Obsessive-compulsive disorder (OCD), one of the anxiety disorders, is a potentially disabling illness that traps people in endless cycles of repetitive thoughts and behaviors. People with OCD are plagued by recurring and distressing thoughts, fears, or images (obsessions) they cannot control. The anxiety (nervousness) produced by these thoughts leads to an urgent need to perform certain repetitive behaviors, rituals, or routines (compulsions). The compulsions are performed in an attempt to prevent the obsessive thoughts or make them go away; not performing the rituals increases the anxiety.
Performing the compulsions may lessen or relieve the anxiety temporarily; however, the person is “compelled” to perform the behaviors again when the obsessions return. This OCD cycle may progress to the point of taking up hours of the person’s day and significantly interfering with normal activities. People with OCD are often aware that their obsessions and compulsions are senseless or unrealistic, but they cannot stop themselves.
OCD afflicts about 2.2 million adults in the United States. The disorder usually first appears in childhood, adolescence or early adulthood. It occurs about equally in men and women, and affects people of all races and socioeconomic backgrounds.
Although the exact cause of OCD is not fully understood, studies have shown that a combination of biological and environmental factors may be involved.
The brain is a very complex structure. It contains billions of nerve cells — called neurons — that must communicate and work together for the body to function normally. The neurons communicate via electrical signals. Special chemicals, called neurotransmitters, help move these electrical messages from neuron to neuron. Research has found that patients with OCD have over activity in specific portions of their brain circuits. These circuits become even more active when the patient is experiencing their OCD symptoms. Effective treatment with either medication or behavior therapy can normalize this over activity.
People with a tendency toward developing OCD may be impacted by environmental stressors. Certain environmental factors also might cause a worsening of symptoms. These factors include:
The symptoms of OCD may vary. Common obsessions include:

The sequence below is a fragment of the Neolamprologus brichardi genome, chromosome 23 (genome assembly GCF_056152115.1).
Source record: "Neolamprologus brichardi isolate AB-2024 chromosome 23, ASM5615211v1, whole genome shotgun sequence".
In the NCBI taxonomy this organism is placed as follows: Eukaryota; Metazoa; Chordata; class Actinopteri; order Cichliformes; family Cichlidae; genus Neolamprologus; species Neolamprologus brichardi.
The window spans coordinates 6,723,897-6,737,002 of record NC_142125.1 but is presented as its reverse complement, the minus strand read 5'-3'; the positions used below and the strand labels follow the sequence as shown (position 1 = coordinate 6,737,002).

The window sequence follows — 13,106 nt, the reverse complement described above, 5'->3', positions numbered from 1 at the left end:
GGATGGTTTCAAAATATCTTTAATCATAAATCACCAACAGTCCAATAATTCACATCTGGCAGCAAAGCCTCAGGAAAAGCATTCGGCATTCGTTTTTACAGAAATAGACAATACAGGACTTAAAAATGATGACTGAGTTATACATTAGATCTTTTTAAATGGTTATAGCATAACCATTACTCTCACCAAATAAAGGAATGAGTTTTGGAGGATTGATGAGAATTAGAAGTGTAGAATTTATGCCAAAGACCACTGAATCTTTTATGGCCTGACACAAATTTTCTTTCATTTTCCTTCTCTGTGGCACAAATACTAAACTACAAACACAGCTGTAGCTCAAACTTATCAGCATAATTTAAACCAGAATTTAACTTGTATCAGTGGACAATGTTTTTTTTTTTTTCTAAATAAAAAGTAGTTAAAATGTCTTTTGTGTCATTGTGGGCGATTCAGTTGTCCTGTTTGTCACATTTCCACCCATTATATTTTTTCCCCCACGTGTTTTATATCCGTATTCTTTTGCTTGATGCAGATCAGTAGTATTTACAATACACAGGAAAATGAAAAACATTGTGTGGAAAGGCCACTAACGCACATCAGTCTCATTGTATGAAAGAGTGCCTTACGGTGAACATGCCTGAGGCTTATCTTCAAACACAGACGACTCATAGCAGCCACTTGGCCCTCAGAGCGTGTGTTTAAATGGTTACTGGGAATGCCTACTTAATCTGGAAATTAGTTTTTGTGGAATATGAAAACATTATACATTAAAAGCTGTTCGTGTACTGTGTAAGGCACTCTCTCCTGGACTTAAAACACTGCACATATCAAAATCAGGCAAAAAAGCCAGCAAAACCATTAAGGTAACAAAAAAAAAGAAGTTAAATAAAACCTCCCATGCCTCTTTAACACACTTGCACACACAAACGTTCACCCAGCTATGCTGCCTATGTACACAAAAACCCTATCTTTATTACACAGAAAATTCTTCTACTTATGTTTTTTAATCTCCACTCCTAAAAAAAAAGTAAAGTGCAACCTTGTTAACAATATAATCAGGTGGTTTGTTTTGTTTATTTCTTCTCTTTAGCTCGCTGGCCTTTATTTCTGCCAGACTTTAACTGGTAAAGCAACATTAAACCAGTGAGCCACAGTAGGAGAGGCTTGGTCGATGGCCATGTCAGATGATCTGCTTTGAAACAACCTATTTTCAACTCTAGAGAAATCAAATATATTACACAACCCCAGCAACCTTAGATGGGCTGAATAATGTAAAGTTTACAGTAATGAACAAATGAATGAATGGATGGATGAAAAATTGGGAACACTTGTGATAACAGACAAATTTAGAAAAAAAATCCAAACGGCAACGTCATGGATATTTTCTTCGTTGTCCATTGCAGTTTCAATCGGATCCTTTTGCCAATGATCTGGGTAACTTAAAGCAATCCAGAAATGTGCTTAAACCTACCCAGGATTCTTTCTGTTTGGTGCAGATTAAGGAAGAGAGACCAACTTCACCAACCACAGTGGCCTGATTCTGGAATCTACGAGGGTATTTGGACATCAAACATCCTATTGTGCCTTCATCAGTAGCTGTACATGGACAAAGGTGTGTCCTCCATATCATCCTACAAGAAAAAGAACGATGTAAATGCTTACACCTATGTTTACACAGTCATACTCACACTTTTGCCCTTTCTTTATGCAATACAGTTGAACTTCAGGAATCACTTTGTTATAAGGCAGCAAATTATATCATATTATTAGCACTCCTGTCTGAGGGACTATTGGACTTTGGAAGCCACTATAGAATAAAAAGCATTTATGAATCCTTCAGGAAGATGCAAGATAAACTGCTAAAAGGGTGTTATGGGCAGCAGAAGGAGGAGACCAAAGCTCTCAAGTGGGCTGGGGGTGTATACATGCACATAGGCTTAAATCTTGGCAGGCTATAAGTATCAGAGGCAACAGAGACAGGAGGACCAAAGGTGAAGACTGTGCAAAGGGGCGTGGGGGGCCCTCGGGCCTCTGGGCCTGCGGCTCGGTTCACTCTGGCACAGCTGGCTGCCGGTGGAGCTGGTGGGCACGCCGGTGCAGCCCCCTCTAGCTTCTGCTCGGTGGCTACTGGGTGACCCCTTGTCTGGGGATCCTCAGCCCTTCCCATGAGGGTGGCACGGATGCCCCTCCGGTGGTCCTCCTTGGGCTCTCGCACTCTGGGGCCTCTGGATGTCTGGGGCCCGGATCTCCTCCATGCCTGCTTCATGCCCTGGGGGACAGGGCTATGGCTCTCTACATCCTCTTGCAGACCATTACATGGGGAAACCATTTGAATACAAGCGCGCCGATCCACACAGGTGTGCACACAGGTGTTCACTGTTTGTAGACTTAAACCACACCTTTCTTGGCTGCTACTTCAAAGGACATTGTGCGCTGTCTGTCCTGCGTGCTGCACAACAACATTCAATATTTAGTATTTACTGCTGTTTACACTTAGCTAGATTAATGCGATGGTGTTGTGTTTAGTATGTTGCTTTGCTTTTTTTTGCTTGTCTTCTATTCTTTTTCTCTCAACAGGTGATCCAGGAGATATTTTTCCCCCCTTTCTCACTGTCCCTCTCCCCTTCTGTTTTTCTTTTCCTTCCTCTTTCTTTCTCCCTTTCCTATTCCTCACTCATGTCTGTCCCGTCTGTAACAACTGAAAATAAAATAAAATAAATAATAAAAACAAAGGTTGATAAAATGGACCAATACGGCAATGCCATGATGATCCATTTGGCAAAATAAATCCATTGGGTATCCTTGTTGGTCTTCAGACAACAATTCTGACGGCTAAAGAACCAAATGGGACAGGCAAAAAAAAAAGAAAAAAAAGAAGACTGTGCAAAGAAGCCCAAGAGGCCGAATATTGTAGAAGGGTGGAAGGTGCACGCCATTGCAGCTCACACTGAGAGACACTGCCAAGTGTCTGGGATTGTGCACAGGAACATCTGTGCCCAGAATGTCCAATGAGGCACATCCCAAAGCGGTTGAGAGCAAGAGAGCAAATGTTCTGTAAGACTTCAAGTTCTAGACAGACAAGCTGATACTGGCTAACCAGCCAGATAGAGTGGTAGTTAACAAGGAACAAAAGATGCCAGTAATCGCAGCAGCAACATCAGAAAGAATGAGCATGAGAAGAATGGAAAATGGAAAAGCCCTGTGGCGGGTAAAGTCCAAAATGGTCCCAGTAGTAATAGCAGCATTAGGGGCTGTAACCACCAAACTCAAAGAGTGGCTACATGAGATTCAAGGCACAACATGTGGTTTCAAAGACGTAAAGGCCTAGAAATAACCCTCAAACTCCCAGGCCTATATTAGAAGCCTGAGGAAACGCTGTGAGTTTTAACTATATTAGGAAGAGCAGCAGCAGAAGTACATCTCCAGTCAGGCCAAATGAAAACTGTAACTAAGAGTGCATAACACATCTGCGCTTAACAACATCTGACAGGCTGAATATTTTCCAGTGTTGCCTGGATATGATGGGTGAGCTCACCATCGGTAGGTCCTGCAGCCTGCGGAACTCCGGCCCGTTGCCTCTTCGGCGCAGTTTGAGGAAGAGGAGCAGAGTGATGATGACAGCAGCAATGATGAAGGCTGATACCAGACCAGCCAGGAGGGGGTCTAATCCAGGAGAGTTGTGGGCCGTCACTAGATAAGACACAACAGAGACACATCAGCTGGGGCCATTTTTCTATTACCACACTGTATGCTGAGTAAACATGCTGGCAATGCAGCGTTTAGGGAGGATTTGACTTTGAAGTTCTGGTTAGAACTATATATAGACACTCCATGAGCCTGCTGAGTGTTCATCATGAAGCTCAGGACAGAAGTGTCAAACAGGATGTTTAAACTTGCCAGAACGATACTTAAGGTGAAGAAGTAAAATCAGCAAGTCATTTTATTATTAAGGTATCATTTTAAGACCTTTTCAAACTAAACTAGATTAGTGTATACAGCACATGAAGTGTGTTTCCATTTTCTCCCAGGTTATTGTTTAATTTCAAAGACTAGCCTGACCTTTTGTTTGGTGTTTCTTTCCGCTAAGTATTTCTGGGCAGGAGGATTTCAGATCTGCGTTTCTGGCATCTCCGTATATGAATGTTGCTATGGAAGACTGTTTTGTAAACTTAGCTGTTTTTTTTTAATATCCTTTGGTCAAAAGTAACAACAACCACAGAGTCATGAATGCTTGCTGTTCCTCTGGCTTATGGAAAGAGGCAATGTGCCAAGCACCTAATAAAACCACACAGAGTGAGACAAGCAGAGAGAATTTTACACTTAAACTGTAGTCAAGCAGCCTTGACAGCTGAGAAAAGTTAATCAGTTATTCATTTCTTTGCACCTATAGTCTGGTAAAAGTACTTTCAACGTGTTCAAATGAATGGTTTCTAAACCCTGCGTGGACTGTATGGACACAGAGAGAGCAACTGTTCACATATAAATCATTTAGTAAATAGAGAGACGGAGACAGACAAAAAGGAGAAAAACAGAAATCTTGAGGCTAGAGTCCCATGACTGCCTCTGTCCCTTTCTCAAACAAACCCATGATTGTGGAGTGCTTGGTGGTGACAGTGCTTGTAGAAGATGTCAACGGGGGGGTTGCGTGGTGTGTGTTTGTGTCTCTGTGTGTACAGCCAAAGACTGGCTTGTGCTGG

Common compulsions include:
There is no laboratory test for OCD. The provider bases the diagnosis on an assessment of the patient’s symptoms, and the impact on the patient’s overall functioning. Diagnostic and Statistical Manual of Mental Disorders, 5th Edition (DSM-V) is used as a guideline. DSM-V, compiled by the American Psychiatric Association, is the standard reference manual for the diagnosis of recognized mental illnesses in the United States.
OCD will not go away by itself, so it is important to seek treatment. The person might be referred to a healthcare professional who is specially trained to diagnose and treat mental illnesses.
The most effective approach to treating OCD combines medications with cognitive-behavior therapy.
In severe cases of OCD and in people who do not respond to treatment, (ECT) or surgery might be used to treat OCD. During ECT, electrodes are attached to the patient’s head, and a series of electric shocks are delivered to the brain, which induce seizures. The seizures cause the release of neurotransmitters in the brain.
OCD cannot be prevented. However, early diagnosis and treatment can help reduce the time a person spends battling this disorder.
In most cases, OCD can be successfully treated with medication, CBT or both. With ongoing treatment, most people can achieve long-term relief from symptoms and return to normal or near-normal functioning.
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This information is provided by the Cleveland Clinic and is not intended to replace the medical advice of your doctor or healthcare provider. Please consult your healthcare provider for advice about a specific medical condition. This document was last reviewed on: 06/02/2014